I recently had a valuable customer service experience at one of our staffing offices that I'm sharing here publicly because I hope it's something anyone can learn from. This was a common occurrence that I’ve seen, experienced, and/or heard about multiple times at any business and in this case, I must admit, I was a part of the problem.
I dropped by that office on a whim and was chatting it up with the staff who were there at the moment – as the rest were at lunch. Upon leaving, I heard a job applicant (one of our guests) who was sitting in the front lobby mumble under her breath, “You guys should be more communicative so we don’t just sit here pointlessly waiting, not knowing what you’re doing or why you’re not helping us. This sucks.”
Instead of walking away – continuing to my next appointment on a busy day, I walked back in the door and asked her for more feedback. She then elaborated on her perception and how she’s felt that way in our offices before and how that made her feel worthless.
That did suck.
My perception had been that she was sitting, quietly waiting. Her's was the exact opposite. She genuinely felt neglected and I instantly felt guilty for how we had made her feel. I apologized for my part in the situation, explained I was the HR director and also explained to her some of the realities of the situation. But it took her speaking up for us to communicate that to her.
That’s not good.
At least that’s the impression it left me with and an embarrassing one at that. To think through where we stood –
- REALITY #1 – the office was short-staffed, with most of them at lunch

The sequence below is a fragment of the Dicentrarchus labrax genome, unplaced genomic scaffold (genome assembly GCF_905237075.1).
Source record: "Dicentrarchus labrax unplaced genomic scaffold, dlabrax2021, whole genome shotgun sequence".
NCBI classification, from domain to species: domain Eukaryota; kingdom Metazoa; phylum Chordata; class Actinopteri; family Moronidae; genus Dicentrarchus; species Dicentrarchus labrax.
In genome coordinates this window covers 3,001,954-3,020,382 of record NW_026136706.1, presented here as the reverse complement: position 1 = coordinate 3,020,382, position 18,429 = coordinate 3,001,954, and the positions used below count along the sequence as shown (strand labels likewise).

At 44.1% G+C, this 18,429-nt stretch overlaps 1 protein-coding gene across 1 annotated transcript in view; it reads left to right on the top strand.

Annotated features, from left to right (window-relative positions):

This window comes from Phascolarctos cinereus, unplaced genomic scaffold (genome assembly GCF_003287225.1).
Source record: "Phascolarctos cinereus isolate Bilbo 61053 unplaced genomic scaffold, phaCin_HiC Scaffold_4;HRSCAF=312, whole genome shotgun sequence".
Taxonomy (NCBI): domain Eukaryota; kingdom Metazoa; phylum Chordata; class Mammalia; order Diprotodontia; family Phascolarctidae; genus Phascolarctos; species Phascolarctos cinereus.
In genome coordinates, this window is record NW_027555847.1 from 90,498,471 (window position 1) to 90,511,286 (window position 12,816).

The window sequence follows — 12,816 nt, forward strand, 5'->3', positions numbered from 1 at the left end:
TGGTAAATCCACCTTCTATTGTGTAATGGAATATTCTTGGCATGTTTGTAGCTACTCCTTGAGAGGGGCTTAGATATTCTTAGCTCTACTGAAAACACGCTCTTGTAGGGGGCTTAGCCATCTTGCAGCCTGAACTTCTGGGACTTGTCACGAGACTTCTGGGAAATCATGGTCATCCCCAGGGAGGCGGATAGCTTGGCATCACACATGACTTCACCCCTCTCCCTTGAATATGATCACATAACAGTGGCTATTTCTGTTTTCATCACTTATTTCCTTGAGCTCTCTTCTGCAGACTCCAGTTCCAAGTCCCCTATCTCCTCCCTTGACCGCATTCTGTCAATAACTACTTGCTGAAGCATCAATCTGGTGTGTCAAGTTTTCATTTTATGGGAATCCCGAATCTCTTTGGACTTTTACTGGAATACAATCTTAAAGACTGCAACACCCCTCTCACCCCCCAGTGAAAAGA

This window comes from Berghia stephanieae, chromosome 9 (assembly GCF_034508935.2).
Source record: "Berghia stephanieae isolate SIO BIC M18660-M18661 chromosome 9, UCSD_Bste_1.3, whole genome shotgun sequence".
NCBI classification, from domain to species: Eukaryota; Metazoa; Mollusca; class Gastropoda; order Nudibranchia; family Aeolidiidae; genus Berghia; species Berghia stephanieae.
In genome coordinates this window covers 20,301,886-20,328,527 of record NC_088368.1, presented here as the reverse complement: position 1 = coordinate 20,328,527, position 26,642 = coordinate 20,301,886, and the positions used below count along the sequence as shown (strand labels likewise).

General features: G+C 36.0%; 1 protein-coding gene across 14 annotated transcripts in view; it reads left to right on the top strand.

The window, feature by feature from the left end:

- REALITY #2 – the staff that were there were busy with other interviews, phone calls, or talking to me
- REALITY #3 – Does that stuff really even matter to our guest?
MORAL OF THE STORY
This guest took time out of THEIR day to come to OUR office (instead of a competitor) to seek help finding a job or to seek help dealing with an employment issue. Whether we are short-handed or busy with another task, it doesn’t matter to our guests and it really shouldn’t. This particular person came during regular business hours to a company that takes pride in being efficient and fast and she and every single guest we invite in deserves our utmost respect, even if that respect is a simple communication with them to let them know where we’re at in the process so they're not stuck waiting and not knowing.
I hope this serves as a friendly reminder on customer service. No one likes to wait. Not at a restaurant. Not at the DMV. Not at the doctor's office. If a guest has to wait, we as hosts should be communicating with them positively and regularly so they can feel a sense of respect and security, that we are aware of them, want to help them, and that they will get helped in the right order. Because we all know that fear all too well… when someone walks in BEHIND you at a doctor’s office or something and you instantly fear them getting helped before you, because of course, you were there first! And nobody is telling you otherwise.
This is a huge deal and affects our entire business. This is, in fact, what we are in business for. ?
At Your Employment Solutions, we want to foster a culture of 5-Star customer service. If you've been our guest and have ever felt neglected, we sincerely apologize. We're better than that.
Let me be clear, I think most times, our company does a great job of serving our customers, but there are moments where we forget–which is why I'm sharing this story publicly here: to challenge us to continually improve and try and make those “sucky” moments occur less and less.
At the end of the day, in staffing, in business, in life – remember the golden rule – treat others as you would want to be treated in their situation!
And oh how I hope that’s positive! ?haha
Director of Human Resources
Your Employment Solutions